Extended rural training plus training of rural origin students increases the likelihood of practising rurally.

The success of this pathway model could be adapted for nursing and allied health professions, which we will discuss shortly.

Although we really welcome the pathway approach, gaps in specialist training persist.

Given the background of one of our authors, we’ll use obstetrics and gynaecology as an example. The Royal Australian and New Zealand College of Obstetricians and Gynaecologists has recognised the importance of addressing barriers to specialist training for rural practitioners in order to build the specialist obstetrics and gynaecology workforce in rural areas.

A number of strategies are in place to encourage rural practice, including applying a selection advantage for rural applicants and the requirement to work rural for at least 12 months during the six-year training schedule.

However, the training schedule still demands 46 weeks training in a tertiary hospital.

A full rural specialist pipeline model would help with training and retaining specialists rurally and ensure they are better adapted to the rural requirements.

Adapting the pipeline approach

Although the pipeline approach for rural generalists is still yet to be perfected for the rural medicine workforce, we argue it is worth considering adapting for the provision of nursing and allied health higher education in rural areas.

The Australian Government needs to do more for these disciplines by committing to further developing higher education models that address workforce development in rural areas and investing in whole-of-sector approaches.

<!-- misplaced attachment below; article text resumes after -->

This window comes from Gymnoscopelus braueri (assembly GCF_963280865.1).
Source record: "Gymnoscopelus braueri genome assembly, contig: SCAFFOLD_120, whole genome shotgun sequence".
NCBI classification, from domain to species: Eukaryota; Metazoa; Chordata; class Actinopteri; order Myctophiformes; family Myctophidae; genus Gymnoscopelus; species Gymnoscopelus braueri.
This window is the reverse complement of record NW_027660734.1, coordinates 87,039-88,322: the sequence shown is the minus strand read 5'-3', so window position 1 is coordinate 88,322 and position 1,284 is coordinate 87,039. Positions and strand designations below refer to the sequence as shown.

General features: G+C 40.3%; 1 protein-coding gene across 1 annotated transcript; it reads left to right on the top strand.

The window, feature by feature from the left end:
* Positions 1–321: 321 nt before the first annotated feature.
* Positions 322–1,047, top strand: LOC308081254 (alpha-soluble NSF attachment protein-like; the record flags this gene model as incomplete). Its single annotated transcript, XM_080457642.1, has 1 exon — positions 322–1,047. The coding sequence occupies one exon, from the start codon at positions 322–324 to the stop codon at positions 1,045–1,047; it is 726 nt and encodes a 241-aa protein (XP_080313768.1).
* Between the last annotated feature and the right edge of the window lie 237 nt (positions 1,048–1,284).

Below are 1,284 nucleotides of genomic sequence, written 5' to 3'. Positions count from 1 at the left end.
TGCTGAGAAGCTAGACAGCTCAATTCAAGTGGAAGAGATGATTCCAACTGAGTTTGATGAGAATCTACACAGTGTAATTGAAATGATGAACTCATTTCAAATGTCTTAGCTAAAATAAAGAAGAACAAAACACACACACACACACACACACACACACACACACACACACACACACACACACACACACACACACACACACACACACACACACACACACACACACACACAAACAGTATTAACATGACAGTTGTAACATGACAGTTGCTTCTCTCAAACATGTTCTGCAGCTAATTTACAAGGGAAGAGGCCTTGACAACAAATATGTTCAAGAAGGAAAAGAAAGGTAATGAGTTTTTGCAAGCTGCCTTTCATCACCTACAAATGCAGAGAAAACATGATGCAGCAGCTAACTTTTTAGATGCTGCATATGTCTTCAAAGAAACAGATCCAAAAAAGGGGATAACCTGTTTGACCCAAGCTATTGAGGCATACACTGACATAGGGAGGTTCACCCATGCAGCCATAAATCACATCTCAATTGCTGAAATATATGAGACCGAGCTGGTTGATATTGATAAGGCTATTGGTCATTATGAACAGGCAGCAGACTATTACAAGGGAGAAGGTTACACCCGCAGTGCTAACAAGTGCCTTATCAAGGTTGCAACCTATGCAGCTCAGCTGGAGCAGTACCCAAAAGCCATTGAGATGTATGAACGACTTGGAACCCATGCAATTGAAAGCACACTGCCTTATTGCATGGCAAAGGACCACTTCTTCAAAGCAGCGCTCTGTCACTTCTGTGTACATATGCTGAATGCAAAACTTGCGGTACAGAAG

Collaborative partnerships between regional universities and peak health professional bodies could lead to the development of discipline-specific curriculum requirements while also retaining a strengths-based rural approach.

Work to deliver higher education to rural people already underway in Regional University Study Hubs offers insight into how collaborations of these kind could function. For example, Regional University Study Hubs complement online learning from universities with provision of practical in-person and infrastructure support.

Place-based education models could be developed with the rural context in mind, by drawing on local resources.

We also call for more research into the higher education models and strategies for nursing and allied health to assist in growing the rural workforce.

Current funding models prioritise metropolitan research, and funding is inequitably distributed, meaning rural health professionals are less likely to secure funding that supports the development of evidence to inform place-based workforce models.

Digital health solutions

Digital health solutions are welcomed, but do not devolve us of our responsibility to address rural health workforce shortages “on the ground”.

Digital health solutions must not further increase the digital divide between metropolitan and rural areas (due to poor access to devices or internet due to black spots, limited digital skills or confidence, or socio-economic disadvantage).

In addition, digital health solutions are unlikely to optimally harness the relational nature of care, or local knowledge of services and supportive networks in rural areas. This issue is not limited to the health sector, as there is also an accelerated push toward online social and government services.